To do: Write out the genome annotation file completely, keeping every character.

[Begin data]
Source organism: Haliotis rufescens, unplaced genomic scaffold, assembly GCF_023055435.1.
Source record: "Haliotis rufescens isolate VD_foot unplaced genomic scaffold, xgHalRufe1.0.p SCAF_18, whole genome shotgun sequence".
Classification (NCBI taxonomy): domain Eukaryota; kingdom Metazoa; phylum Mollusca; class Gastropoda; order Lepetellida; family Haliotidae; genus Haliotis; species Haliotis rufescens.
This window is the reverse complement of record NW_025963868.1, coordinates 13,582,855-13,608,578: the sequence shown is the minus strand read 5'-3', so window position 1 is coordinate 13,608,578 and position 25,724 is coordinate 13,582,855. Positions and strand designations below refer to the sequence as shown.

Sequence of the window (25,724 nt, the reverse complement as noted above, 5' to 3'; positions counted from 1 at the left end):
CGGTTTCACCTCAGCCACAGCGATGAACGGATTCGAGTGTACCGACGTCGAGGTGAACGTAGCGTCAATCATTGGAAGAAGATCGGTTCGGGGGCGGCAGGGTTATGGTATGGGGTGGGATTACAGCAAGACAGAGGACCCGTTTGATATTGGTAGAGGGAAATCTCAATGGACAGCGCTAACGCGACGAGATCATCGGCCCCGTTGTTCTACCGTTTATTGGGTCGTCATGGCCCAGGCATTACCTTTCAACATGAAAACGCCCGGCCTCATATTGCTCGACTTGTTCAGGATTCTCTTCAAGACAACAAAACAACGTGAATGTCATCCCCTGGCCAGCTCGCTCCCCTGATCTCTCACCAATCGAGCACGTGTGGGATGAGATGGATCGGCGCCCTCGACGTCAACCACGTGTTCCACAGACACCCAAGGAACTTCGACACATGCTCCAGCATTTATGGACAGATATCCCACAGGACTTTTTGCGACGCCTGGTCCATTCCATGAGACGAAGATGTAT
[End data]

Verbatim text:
Source organism: Haliotis rufescens, unplaced genomic scaffold, assembly GCF_023055435.1.
Source record: "Haliotis rufescens isolate VD_foot unplaced genomic scaffold, xgHalRufe1.0.p SCAF_18, whole genome shotgun sequence".
Classification (NCBI taxonomy): domain Eukaryota; kingdom Metazoa; phylum Mollusca; class Gastropoda; order Lepetellida; family Haliotidae; genus Haliotis; species Haliotis rufescens.
This window is the reverse complement of record NW_025963868.1, coordinates 13,582,855-13,608,578: the sequence shown is the minus strand read 5'-3', so window position 1 is coordinate 13,608,578 and position 25,724 is coordinate 13,582,855. Positions and strand designations below refer to the sequence as shown.

Sequence of the window (25,724 nt, the reverse complement as noted above, 5' to 3'; positions counted from 1 at the left end):
CGGTTTCACCTCAGCCACAGCGATGAACGGATTCGAGTGTACCGACGTCGAGGTGAACGTAGCGTCAATCATTGGAAGAAGATCGGTTCGGGGGCGGCAGGGTTATGGTATGGGGTGGGATTACAGCAAGACAGAGGACCCGTTTGATATTGGTAGAGGGAAATCTCAATGGACAGCGCTAACGCGACGAGATCATCGGCCCCGTTGTTCTACCGTTTATTGGGTCGTCATGGCCCAGGCATTACCTTTCAACATGAAAACGCCCGGCCTCATATTGCTCGACTTGTTCAGGATTCTCTTCAAGACAACAAAACAACGTGAATGTCATCCCCTGGCCAGCTCGCTCCCCTGATCTCTCACCAATCGAGCACGTGTGGGATGAGATGGATCGGCGCCCTCGACGTCAACCACGTGTTCCACAGACACCCAAGGAACTTCGACACATGCTCCAGCATTTATGGACAGATATCCCACAGGACTTTTTGCGACGCCTGGTCCATTCCATGAGACGAAGATGTAT